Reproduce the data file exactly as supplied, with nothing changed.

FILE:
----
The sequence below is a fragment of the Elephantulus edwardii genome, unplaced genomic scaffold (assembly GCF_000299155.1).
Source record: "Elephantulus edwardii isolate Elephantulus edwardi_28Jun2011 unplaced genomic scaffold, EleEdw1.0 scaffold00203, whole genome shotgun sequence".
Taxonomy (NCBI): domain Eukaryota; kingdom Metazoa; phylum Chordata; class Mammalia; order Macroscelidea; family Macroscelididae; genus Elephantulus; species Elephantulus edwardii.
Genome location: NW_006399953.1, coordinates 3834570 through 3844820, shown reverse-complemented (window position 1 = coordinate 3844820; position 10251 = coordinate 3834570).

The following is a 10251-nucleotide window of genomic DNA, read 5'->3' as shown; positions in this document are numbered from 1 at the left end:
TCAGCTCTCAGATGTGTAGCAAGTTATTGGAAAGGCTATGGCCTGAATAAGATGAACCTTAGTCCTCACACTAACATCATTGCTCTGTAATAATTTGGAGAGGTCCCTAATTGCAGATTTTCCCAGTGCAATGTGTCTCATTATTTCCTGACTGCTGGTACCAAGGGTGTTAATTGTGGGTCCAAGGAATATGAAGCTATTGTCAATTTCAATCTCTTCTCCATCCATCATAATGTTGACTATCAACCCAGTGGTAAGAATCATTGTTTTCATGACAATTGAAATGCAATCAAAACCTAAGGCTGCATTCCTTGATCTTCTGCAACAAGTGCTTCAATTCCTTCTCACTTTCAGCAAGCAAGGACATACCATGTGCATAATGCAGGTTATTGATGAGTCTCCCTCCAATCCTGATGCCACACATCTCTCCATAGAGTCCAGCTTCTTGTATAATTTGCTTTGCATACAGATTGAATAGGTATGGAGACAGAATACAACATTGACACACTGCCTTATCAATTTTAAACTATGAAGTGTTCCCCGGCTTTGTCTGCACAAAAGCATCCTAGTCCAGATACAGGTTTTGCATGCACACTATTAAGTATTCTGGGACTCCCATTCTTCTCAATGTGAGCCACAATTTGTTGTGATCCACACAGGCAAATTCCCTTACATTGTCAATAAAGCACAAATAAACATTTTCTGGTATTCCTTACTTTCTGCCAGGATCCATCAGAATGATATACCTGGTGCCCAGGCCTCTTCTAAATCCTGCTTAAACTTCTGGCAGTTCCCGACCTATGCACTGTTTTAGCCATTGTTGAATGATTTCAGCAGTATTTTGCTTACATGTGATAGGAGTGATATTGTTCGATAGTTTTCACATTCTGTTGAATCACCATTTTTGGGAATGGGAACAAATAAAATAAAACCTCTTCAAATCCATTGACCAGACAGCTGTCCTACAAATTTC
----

The sequence below is a fragment of the Elephantulus edwardii genome, unplaced genomic scaffold (assembly GCF_000299155.1).
Source record: "Elephantulus edwardii isolate Elephantulus edwardi_28Jun2011 unplaced genomic scaffold, EleEdw1.0 scaffold00203, whole genome shotgun sequence".
Taxonomy (NCBI): domain Eukaryota; kingdom Metazoa; phylum Chordata; class Mammalia; order Macroscelidea; family Macroscelididae; genus Elephantulus; species Elephantulus edwardii.
Genome location: NW_006399953.1, coordinates 3834570 through 3844820, shown reverse-complemented (window position 1 = coordinate 3844820; position 10251 = coordinate 3834570).

The following is a 10251-nucleotide window of genomic DNA, read 5'->3' as shown; positions in this document are numbered from 1 at the left end:
TCAGCTCTCAGATGTGTAGCAAGTTATTGGAAAGGCTATGGCCTGAATAAGATGAACCTTAGTCCTCACACTAACATCATTGCTCTGTAATAATTTGGAGAGGTCCCTAATTGCAGATTTTCCCAGTGCAATGTGTCTCATTATTTCCTGACTGCTGGTACCAAGGGTGTTAATTGTGGGTCCAAGGAATATGAAGCTATTGTCAATTTCAATCTCTTCTCCATCCATCATAATGTTGACTATCAACCCAGTGGTAAGAATCATTGTTTTCATGACAATTGAAATGCAATCAAAACCTAAGGCTGCATTCCTTGATCTTCTGCAACAAGTGCTTCAATTCCTTCTCACTTTCAGCAAGCAAGGACATACCATGTGCATAATGCAGGTTATTGATGAGTCTCCCTCCAATCCTGATGCCACACATCTCTCCATAGAGTCCAGCTTCTTGTATAATTTGCTTTGCATACAGATTGAATAGGTATGGAGACAGAATACAACATTGACACACTGCCTTATCAATTTTAAACTATGAAGTGTTCCCCGGCTTTGTCTGCACAAAAGCATCCTAGTCCAGATACAGGTTTTGCATGCACACTATTAAGTATTCTGGGACTCCCATTCTTCTCAATGTGAGCCACAATTTGTTGTGATCCACACAGGCAAATTCCCTTACATTGTCAATAAAGCACAAATAAACATTTTCTGGTATTCCTTACTTTCTGCCAGGATCCATCAGAATGATATACCTGGTGCCCAGGCCTCTTCTAAATCCTGCTTAAACTTCTGGCAGTTCCCGACCTATGCACTGTTTTAGCCATTGTTGAATGATTTCAGCAGTATTTTGCTTACATGTGATAGGAGTGATATTGTTCGATAGTTTTCACATTCTGTTGAATCACCATTTTTGGGAATGGGAACAAATAAAATAAAACCTCTTCAAATCCATTGACCAGACAGCTGTCCTACAAATTTC